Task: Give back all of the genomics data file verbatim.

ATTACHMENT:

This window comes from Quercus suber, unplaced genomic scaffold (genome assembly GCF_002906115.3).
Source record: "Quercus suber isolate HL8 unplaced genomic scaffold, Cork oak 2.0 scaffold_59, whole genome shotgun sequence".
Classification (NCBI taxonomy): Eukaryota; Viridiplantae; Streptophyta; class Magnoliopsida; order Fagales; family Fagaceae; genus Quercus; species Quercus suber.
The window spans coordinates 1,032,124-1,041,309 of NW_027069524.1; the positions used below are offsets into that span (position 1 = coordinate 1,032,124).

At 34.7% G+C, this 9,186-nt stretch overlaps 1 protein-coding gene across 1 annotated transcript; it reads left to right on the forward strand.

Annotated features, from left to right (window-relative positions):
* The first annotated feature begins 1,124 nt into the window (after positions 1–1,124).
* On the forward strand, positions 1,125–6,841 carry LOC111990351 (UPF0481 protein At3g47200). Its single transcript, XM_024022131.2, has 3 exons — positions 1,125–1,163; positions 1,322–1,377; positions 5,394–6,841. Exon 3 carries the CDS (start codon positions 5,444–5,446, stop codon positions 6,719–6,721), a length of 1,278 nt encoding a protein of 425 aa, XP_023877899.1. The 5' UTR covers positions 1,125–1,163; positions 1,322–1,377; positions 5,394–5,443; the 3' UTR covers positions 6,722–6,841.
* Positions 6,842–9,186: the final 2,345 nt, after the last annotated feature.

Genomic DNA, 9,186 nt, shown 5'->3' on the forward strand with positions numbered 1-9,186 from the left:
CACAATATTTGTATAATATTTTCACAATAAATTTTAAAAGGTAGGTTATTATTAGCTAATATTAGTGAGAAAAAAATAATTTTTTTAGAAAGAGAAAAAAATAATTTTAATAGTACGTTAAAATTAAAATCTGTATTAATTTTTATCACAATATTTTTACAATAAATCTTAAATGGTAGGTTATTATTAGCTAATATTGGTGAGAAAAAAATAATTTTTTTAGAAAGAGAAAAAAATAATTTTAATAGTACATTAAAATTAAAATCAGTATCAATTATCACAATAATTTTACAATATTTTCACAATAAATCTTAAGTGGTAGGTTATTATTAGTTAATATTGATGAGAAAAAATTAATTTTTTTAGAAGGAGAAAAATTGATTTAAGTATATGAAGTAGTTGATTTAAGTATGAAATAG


This window comes from Quercus suber, unplaced genomic scaffold (genome assembly GCF_002906115.3).
Source record: "Quercus suber isolate HL8 unplaced genomic scaffold, Cork oak 2.0 scaffold_59, whole genome shotgun sequence".
Classification (NCBI taxonomy): Eukaryota; Viridiplantae; Streptophyta; class Magnoliopsida; order Fagales; family Fagaceae; genus Quercus; species Quercus suber.
The window spans coordinates 1,032,124-1,041,309 of NW_027069524.1; the positions used below are offsets into that span (position 1 = coordinate 1,032,124).

At 34.7% G+C, this 9,186-nt stretch overlaps 1 protein-coding gene across 1 annotated transcript; it reads left to right on the forward strand.

Annotated features, from left to right (window-relative positions):
* The first annotated feature begins 1,124 nt into the window (after positions 1–1,124).
* On the forward strand, positions 1,125–6,841 carry LOC111990351 (UPF0481 protein At3g47200). Its single transcript, XM_024022131.2, has 3 exons — positions 1,125–1,163; positions 1,322–1,377; positions 5,394–6,841. Exon 3 carries the CDS (start codon positions 5,444–5,446, stop codon positions 6,719–6,721), a length of 1,278 nt encoding a protein of 425 aa, XP_023877899.1. The 5' UTR covers positions 1,125–1,163; positions 1,322–1,377; positions 5,394–5,443; the 3' UTR covers positions 6,722–6,841.
* Positions 6,842–9,186: the final 2,345 nt, after the last annotated feature.

Genomic DNA, 9,186 nt, shown 5'->3' on the forward strand with positions numbered 1-9,186 from the left:
CACAATATTTGTATAATATTTTCACAATAAATTTTAAAAGGTAGGTTATTATTAGCTAATATTAGTGAGAAAAAAATAATTTTTTTAGAAAGAGAAAAAAATAATTTTAATAGTACGTTAAAATTAAAATCTGTATTAATTTTTATCACAATATTTTTACAATAAATCTTAAATGGTAGGTTATTATTAGCTAATATTGGTGAGAAAAAAATAATTTTTTTAGAAAGAGAAAAAAATAATTTTAATAGTACATTAAAATTAAAATCAGTATCAATTATCACAATAATTTTACAATATTTTCACAATAAATCTTAAGTGGTAGGTTATTATTAGTTAATATTGATGAGAAAAAATTAATTTTTTTAGAAGGAGAAAAATTGATTTAAGTATATGAAGTAGTTGATTTAAGTATGAAATAG